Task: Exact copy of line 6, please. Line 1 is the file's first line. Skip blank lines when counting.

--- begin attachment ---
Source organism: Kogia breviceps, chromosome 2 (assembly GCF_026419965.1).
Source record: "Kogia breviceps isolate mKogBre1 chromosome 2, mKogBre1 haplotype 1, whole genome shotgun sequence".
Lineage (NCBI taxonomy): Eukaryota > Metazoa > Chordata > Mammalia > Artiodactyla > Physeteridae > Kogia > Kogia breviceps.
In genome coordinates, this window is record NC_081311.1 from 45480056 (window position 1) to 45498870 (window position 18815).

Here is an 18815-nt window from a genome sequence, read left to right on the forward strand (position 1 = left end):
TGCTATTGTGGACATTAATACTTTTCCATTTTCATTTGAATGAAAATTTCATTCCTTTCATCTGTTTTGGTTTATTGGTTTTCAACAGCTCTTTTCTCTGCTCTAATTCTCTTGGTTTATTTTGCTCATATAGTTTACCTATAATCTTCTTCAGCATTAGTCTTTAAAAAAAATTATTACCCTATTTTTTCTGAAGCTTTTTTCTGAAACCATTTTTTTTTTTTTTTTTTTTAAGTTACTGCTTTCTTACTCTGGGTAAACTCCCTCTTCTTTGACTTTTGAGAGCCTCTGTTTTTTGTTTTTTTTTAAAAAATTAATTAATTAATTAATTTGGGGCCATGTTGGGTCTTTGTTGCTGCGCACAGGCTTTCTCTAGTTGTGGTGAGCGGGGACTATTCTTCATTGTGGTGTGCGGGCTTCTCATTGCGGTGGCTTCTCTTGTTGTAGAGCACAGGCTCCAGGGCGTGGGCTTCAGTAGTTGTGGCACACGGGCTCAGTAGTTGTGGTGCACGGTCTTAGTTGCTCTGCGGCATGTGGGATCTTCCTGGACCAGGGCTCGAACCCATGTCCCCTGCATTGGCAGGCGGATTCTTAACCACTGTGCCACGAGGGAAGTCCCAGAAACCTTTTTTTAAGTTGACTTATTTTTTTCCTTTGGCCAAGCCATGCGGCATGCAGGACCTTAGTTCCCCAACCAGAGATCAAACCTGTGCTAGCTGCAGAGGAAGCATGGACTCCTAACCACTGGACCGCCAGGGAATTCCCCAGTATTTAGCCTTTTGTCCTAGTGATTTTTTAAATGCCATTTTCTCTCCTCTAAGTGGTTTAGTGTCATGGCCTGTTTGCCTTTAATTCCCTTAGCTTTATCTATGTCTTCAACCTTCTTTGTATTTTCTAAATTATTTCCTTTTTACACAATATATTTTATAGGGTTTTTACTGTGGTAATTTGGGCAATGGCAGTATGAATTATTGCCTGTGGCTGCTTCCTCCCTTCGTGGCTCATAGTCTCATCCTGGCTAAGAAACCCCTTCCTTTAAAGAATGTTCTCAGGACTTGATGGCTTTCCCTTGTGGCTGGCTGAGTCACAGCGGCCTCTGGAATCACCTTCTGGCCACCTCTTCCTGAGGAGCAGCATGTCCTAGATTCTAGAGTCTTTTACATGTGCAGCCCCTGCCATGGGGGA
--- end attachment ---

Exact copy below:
TGCTATTGTGGACATTAATACTTTTCCATTTTCATTTGAATGAAAATTTCATTCCTTTCATCTGTTTTGGTTTATTGGTTTTCAACAGCTCTTTTCTCTGCTCTAATTCTCTTGGTTTATTTTGCTCATATAGTTTACCTATAATCTTCTTCAGCATTAGTCTTTAAAAAAAATTATTACCCTATTTTTTCTGAAGCTTTTTTCTGAAACCATTTTTTTTTTTTTTTTTTTTAAGTTACTGCTTTCTTACTCTGGGTAAACTCCCTCTTCTTTGACTTTTGAGAGCCTCTGTTTTTTGTTTTTTTTTAAAAAATTAATTAATTAATTAATTTGGGGCCATGTTGGGTCTTTGTTGCTGCGCACAGGCTTTCTCTAGTTGTGGTGAGCGGGGACTATTCTTCATTGTGGTGTGCGGGCTTCTCATTGCGGTGGCTTCTCTTGTTGTAGAGCACAGGCTCCAGGGCGTGGGCTTCAGTAGTTGTGGCACACGGGCTCAGTAGTTGTGGTGCACGGTCTTAGTTGCTCTGCGGCATGTGGGATCTTCCTGGACCAGGGCTCGAACCCATGTCCCCTGCATTGGCAGGCGGATTCTTAACCACTGTGCCACGAGGGAAGTCCCAGAAACCTTTTTTTAAGTTGACTTATTTTTTTCCTTTGGCCAAGCCATGCGGCATGCAGGACCTTAGTTCCCCAACCAGAGATCAAACCTGTGCTAGCTGCAGAGGAAGCATGGACTCCTAACCACTGGACCGCCAGGGAATTCCCCAGTATTTAGCCTTTTGTCCTAGTGATTTTTTAAATGCCATTTTCTCTCCTCTAAGTGGTTTAGTGTCATGGCCTGTTTGCCTTTAATTCCCTTAGCTTTATCTATGTCTTCAACCTTCTTTGTATTTTCTAAATTATTTCCTTTTTACACAATATATTTTATAGGGTTTTTACTGTGGTAATTTGGGCAATGGCAGTATGAATTATTGCCTGTGGCTGCTTCCTCCCTTCGTGGCTCATAGTCTCATCCTGGCTAAGAAACCCCTTCCTTTAAAGAATGTTCTCAGGACTTGATGGCTTTCCCTTGTGGCTGGCTGAGTCACAGCGGCCTCTGGAATCACCTTCTGGCCACCTCTTCCTGAGGAGCAGCATGTCCTAGATTCTAGAGTCTTTTACATGTGCAGCCCCTGCCATGGGGGA